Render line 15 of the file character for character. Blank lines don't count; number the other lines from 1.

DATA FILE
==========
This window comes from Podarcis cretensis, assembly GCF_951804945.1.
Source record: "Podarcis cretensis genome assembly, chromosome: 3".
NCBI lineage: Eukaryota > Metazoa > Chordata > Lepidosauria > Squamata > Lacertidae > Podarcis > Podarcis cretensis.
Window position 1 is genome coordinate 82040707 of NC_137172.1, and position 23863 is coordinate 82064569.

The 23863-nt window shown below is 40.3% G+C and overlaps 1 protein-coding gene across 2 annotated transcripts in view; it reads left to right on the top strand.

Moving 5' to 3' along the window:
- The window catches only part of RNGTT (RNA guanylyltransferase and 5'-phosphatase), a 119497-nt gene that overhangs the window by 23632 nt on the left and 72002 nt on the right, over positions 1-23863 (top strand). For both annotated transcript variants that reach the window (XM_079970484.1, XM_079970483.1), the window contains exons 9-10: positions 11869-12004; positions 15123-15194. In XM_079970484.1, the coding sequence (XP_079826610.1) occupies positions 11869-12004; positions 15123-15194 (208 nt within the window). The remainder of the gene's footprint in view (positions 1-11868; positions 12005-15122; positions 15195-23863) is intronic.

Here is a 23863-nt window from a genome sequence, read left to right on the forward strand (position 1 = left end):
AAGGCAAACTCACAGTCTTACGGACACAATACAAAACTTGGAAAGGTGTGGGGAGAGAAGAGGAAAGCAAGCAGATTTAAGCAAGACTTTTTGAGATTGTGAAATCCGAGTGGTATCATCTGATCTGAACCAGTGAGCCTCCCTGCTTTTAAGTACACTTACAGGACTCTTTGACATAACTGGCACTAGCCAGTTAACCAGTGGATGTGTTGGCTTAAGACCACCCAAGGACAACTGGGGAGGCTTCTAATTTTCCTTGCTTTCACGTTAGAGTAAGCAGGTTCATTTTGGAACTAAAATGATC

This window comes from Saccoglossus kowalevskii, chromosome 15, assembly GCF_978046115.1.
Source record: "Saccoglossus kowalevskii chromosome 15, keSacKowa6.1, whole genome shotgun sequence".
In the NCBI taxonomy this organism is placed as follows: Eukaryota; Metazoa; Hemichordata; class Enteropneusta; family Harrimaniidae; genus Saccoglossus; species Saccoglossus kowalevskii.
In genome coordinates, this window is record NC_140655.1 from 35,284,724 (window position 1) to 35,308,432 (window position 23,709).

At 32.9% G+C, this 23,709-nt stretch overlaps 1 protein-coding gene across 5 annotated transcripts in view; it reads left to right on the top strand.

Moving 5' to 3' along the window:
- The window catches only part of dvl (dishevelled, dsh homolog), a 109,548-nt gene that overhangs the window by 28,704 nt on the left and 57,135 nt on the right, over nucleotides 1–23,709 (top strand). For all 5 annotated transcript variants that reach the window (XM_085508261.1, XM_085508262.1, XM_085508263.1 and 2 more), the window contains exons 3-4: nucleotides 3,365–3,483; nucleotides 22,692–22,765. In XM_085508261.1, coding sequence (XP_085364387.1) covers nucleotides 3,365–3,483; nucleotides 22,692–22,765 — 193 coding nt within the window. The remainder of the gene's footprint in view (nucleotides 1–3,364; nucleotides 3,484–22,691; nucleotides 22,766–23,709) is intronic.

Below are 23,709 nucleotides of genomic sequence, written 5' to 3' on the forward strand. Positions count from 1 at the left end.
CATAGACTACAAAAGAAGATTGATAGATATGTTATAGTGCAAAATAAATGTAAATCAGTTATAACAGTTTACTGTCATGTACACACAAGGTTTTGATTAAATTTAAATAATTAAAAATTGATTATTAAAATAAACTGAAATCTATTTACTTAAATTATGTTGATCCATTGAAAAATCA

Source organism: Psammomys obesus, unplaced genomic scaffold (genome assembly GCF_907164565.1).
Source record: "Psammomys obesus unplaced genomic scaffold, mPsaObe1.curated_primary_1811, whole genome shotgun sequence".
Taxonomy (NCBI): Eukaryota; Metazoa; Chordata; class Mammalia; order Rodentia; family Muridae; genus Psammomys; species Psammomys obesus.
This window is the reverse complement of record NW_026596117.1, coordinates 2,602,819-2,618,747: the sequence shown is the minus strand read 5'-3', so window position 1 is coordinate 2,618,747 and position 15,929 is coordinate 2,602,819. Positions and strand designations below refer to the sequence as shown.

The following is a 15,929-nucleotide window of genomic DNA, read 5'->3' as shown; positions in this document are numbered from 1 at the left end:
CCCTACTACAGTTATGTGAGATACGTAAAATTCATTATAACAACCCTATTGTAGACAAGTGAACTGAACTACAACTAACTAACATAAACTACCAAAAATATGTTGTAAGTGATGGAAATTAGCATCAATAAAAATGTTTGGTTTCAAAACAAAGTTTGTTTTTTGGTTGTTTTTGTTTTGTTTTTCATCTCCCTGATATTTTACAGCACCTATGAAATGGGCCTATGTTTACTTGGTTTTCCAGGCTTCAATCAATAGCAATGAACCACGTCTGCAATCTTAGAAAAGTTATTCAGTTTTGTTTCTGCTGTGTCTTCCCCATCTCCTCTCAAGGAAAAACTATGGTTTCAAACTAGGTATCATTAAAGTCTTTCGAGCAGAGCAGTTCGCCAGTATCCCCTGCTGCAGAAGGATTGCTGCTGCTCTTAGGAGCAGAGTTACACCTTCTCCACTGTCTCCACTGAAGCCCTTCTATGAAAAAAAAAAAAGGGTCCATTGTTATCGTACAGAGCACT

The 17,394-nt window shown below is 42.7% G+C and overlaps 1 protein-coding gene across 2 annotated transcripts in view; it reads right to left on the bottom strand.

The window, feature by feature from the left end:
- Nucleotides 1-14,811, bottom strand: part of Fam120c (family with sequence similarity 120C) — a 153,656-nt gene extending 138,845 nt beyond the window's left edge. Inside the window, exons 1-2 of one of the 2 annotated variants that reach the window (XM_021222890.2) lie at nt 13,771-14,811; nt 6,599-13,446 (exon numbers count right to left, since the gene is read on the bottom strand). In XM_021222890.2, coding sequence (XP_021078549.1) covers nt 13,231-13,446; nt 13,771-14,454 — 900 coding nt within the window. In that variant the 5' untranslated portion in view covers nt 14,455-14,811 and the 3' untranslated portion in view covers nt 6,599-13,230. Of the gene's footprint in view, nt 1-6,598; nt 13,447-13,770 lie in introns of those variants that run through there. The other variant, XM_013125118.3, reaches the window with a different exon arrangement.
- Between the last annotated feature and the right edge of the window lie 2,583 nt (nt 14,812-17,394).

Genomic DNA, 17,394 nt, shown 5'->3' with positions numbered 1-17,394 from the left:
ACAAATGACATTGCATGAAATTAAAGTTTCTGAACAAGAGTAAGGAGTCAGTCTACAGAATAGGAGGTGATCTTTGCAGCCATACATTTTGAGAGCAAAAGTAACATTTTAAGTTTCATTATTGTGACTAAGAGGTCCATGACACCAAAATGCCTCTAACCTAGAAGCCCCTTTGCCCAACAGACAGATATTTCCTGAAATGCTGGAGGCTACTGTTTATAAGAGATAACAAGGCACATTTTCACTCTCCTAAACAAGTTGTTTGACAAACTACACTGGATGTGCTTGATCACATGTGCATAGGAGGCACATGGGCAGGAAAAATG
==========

Moving 5' to 3' along the window: